When I call Voldemort a Nietszchean Villain, I do not mean to say that Voldemort thinks and acts like Nietszche. That's pure nonsense, and that is certainly not what I meant. From the bit of lit. crit. that I've come around, when people talk about "Nietszchean Villains" or "Orwellian Dictators," they're refering to characters from stories written by those authors.

Nietszche himself argues, I believe in his essays Der Wille Zur Macht and/or Jenseits Von Gut und Boese, that a mankind freed from the shackles of religion will produce two generic kinds of people. Guess what those two were? "Those with power, and those too weak to grasp it." Voldemort says this, and hence is a Nietszchean villain. That doesn't mean I think Harry Potter is some immaculate work of art--there's plenty of interesting stuff in it, though I am worried about how it will end (endings mean A LOT in my mind)...but yeah, HP to me is not nearly on the level of depth as Xenosaga.

So do you get my point here? I wasn't even praising the HP series, I was just pointing out that "pop culture" references back to classic statements can help make "pop culture" ... well ... art!

You are right that there are all sorts of lowlife criminals who thought the same way Voldemort did. Nietszche saw that and wrote about it. It's just a part of his writing...not who Nietszche himself was. I know that, you know that, we don't need to argue that.

Dude, to someone to sympathize with Allen, he needs to be a complete and total loser.

Look a-fricking-round. That's the world we live in. I worry that, indeed, you *are* too high and mighty to see the plight of the common man. There are lots of "total loser" guys out there, agreed? And I bet a few of them played this game (don't take the easy jab at me: I'm happily married with a son on the way).

Dude, you said this game had an AMAZING plot, so deep and complex that some "morons" probably couldn't get it and trashed it. I expect a little more other than archetypes - the ones most recurrent even - from such a game.

You should be pleased to know that you're probably fairly more cultured than the writers and cast of the TV show XPlay. I wasn't calling you a moron, as we've established. :)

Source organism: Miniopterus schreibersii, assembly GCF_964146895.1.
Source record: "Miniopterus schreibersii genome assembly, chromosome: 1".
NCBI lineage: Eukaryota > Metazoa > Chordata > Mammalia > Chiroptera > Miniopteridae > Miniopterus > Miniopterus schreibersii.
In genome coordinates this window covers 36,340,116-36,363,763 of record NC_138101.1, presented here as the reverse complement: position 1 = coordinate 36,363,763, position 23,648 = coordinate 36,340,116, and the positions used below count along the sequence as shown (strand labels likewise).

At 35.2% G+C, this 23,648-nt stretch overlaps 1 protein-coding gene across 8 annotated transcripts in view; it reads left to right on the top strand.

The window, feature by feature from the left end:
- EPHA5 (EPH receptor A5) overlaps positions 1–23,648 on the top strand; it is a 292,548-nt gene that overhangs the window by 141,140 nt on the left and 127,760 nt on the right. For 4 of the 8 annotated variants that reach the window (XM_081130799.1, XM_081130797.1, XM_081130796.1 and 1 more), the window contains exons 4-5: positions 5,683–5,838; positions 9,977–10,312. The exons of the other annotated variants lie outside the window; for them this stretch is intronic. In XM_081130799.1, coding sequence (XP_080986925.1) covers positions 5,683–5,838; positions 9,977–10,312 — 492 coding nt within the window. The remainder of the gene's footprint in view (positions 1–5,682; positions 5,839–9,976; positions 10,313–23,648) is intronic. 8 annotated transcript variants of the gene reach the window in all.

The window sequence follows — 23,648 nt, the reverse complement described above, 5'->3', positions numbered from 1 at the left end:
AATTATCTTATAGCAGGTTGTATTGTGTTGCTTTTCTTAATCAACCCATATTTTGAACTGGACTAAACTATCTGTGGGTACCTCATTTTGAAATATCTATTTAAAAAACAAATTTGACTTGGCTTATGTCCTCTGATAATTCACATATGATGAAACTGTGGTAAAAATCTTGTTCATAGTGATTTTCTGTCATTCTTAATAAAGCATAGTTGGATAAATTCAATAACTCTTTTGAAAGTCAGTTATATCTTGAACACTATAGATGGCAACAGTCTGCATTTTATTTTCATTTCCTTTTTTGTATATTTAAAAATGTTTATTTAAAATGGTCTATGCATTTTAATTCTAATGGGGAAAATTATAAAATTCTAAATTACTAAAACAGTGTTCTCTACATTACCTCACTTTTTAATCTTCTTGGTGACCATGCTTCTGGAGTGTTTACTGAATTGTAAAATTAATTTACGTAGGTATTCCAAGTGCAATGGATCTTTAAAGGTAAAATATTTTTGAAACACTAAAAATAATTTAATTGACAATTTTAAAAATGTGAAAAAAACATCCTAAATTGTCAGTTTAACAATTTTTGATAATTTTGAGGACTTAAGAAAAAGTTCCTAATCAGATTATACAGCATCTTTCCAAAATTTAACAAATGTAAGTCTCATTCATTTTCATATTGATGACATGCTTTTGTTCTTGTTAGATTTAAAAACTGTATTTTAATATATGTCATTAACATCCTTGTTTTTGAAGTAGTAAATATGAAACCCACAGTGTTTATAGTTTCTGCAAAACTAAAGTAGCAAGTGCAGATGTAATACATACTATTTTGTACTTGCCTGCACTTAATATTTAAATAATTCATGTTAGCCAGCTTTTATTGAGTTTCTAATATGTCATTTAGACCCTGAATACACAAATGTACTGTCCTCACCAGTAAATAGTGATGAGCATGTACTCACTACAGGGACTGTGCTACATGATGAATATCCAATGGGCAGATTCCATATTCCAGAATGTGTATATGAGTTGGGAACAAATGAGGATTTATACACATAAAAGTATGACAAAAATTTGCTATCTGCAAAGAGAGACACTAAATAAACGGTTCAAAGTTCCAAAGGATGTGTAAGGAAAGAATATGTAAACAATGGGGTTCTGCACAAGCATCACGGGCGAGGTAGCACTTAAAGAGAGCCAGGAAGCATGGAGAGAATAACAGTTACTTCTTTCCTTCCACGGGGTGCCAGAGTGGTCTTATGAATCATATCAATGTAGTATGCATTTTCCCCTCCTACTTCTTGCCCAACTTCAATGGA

And Xenosaga certainly does more than dish out archetypes. For starters, it blends and intertwines them in a way that is beautiful in its own way. You seem to have this extreme dislike for modern Japanese pop culture, as though "older" equals "better." It is one more culture, and its blending with these older themes not only make it more palattable to today's audience, but also make a new perspective for us to consider the cultures and religions of the past (and present...not saying any religions are *dead* per se).

Xenosaga, along with the archetypes and their blending, ALSO makes solid use of emerging scientific concepts: ones that go well beyond "popular science." With the dual blessing/curse looming upon us that is genetic engineering, the talk of the intrinsic worth of cloned individuals is another topic WORTH considering. What are *these* creatures worth to us? To God? The novels of the past can't do much to touch on that (Mary Shelley's Frankenstein goes into it a bit, since man creates its own creation there...)...so we needed something for now. I'm sure others have said plenty, but I was startled to see the subject treated so well in the game.

Yes, you can ascribe meaning to all sorts of things, but meanings are dished out in layers of complexity, no doubt about that. So far, games - JRPGs are no exception, quite the opposite - have been in the lowest layers.